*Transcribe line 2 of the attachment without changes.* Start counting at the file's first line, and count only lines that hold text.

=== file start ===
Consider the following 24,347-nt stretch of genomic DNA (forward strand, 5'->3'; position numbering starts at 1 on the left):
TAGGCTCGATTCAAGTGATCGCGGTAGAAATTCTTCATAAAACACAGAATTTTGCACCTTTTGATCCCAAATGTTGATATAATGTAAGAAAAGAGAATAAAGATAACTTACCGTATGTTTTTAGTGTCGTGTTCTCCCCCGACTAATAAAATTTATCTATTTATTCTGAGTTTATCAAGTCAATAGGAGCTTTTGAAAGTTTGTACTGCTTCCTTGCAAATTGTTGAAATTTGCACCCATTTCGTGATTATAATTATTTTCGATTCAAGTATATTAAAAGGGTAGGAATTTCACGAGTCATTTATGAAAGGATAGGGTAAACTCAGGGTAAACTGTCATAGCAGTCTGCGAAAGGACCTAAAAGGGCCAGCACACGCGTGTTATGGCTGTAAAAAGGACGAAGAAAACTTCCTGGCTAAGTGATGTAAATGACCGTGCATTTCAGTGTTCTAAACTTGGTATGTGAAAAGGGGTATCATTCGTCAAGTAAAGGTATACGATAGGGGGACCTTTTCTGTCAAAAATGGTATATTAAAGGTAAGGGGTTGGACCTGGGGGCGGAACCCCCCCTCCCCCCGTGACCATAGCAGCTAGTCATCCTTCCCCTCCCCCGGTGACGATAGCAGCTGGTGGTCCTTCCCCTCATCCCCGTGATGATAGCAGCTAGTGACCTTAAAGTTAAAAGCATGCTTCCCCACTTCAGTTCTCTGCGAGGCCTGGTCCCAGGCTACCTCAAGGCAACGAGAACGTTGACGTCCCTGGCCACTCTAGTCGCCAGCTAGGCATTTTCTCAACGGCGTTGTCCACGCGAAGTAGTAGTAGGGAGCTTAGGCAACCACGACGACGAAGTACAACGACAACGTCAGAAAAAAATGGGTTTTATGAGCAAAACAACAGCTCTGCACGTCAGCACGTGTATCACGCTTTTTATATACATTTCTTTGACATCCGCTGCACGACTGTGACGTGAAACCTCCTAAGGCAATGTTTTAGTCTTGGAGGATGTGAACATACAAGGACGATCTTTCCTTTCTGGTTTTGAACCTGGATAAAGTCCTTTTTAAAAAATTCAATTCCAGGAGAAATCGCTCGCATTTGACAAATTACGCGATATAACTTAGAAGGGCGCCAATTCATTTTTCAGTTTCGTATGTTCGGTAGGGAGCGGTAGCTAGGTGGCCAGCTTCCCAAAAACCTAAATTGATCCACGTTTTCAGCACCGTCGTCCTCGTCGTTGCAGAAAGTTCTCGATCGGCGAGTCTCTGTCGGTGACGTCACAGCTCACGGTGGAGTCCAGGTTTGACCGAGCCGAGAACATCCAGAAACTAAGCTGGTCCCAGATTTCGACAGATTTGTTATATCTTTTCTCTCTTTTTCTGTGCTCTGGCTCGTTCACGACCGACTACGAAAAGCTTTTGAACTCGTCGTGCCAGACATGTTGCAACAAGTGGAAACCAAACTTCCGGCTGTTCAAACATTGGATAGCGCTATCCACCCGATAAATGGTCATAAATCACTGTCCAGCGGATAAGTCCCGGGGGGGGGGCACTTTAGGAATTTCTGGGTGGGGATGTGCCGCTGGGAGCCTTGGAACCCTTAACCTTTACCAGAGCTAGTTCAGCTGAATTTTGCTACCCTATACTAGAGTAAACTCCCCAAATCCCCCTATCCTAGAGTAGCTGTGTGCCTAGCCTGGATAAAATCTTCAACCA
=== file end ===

TAGGCTCGATTCAAGTGATCGCGGTAGAAATTCTTCATAAAACACAGAATTTTGCACCTTTTGATCCCAAATGTTGATATAATGTAAGAAAAGAGAATAAAGATAACTTACCGTATGTTTTTAGTGTCGTGTTCTCCCCCGACTAATAAAATTTATCTATTTATTCTGAGTTTATCAAGTCAATAGGAGCTTTTGAAAGTTTGTACTGCTTCCTTGCAAATTGTTGAAATTTGCACCCATTTCGTGATTATAATTATTTTCGATTCAAGTATATTAAAAGGGTAGGAATTTCACGAGTCATTTATGAAAGGATAGGGTAAACTCAGGGTAAACTGTCATAGCAGTCTGCGAAAGGACCTAAAAGGGCCAGCACACGCGTGTTATGGCTGTAAAAAGGACGAAGAAAACTTCCTGGCTAAGTGATGTAAATGACCGTGCATTTCAGTGTTCTAAACTTGGTATGTGAAAAGGGGTATCATTCGTCAAGTAAAGGTATACGATAGGGGGACCTTTTCTGTCAAAAATGGTATATTAAAGGTAAGGGGTTGGACCTGGGGGCGGAACCCCCCCTCCCCCCGTGACCATAGCAGCTAGTCATCCTTCCCCTCCCCCGGTGACGATAGCAGCTGGTGGTCCTTCCCCTCATCCCCGTGATGATAGCAGCTAGTGACCTTAAAGTTAAAAGCATGCTTCCCCACTTCAGTTCTCTGCGAGGCCTGGTCCCAGGCTACCTCAAGGCAACGAGAACGTTGACGTCCCTGGCCACTCTAGTCGCCAGCTAGGCATTTTCTCAACGGCGTTGTCCACGCGAAGTAGTAGTAGGGAGCTTAGGCAACCACGACGACGAAGTACAACGACAACGTCAGAAAAAAATGGGTTTTATGAGCAAAACAACAGCTCTGCACGTCAGCACGTGTATCACGCTTTTTATATACATTTCTTTGACATCCGCTGCACGACTGTGACGTGAAACCTCCTAAGGCAATGTTTTAGTCTTGGAGGATGTGAACATACAAGGACGATCTTTCCTTTCTGGTTTTGAACCTGGATAAAGTCCTTTTTAAAAAATTCAATTCCAGGAGAAATCGCTCGCATTTGACAAATTACGCGATATAACTTAGAAGGGCGCCAATTCATTTTTCAGTTTCGTATGTTCGGTAGGGAGCGGTAGCTAGGTGGCCAGCTTCCCAAAAACCTAAATTGATCCACGTTTTCAGCACCGTCGTCCTCGTCGTTGCAGAAAGTTCTCGATCGGCGAGTCTCTGTCGGTGACGTCACAGCTCACGGTGGAGTCCAGGTTTGACCGAGCCGAGAACATCCAGAAACTAAGCTGGTCCCAGATTTCGACAGATTTGTTATATCTTTTCTCTCTTTTTCTGTGCTCTGGCTCGTTCACGACCGACTACGAAAAGCTTTTGAACTCGTCGTGCCAGACATGTTGCAACAAGTGGAAACCAAACTTCCGGCTGTTCAAACATTGGATAGCGCTATCCACCCGATAAATGGTCATAAATCACTGTCCAGCGGATAAGTCCCGGGGGGGGGGCACTTTAGGAATTTCTGGGTGGGGATGTGCCGCTGGGAGCCTTGGAACCCTTAACCTTTACCAGAGCTAGTTCAGCTGAATTTTGCTACCCTATACTAGAGTAAACTCCCCAAATCCCCCTATCCTAGAGTAGCTGTGTGCCTAGCCTGGATAAAATCTTCAACCA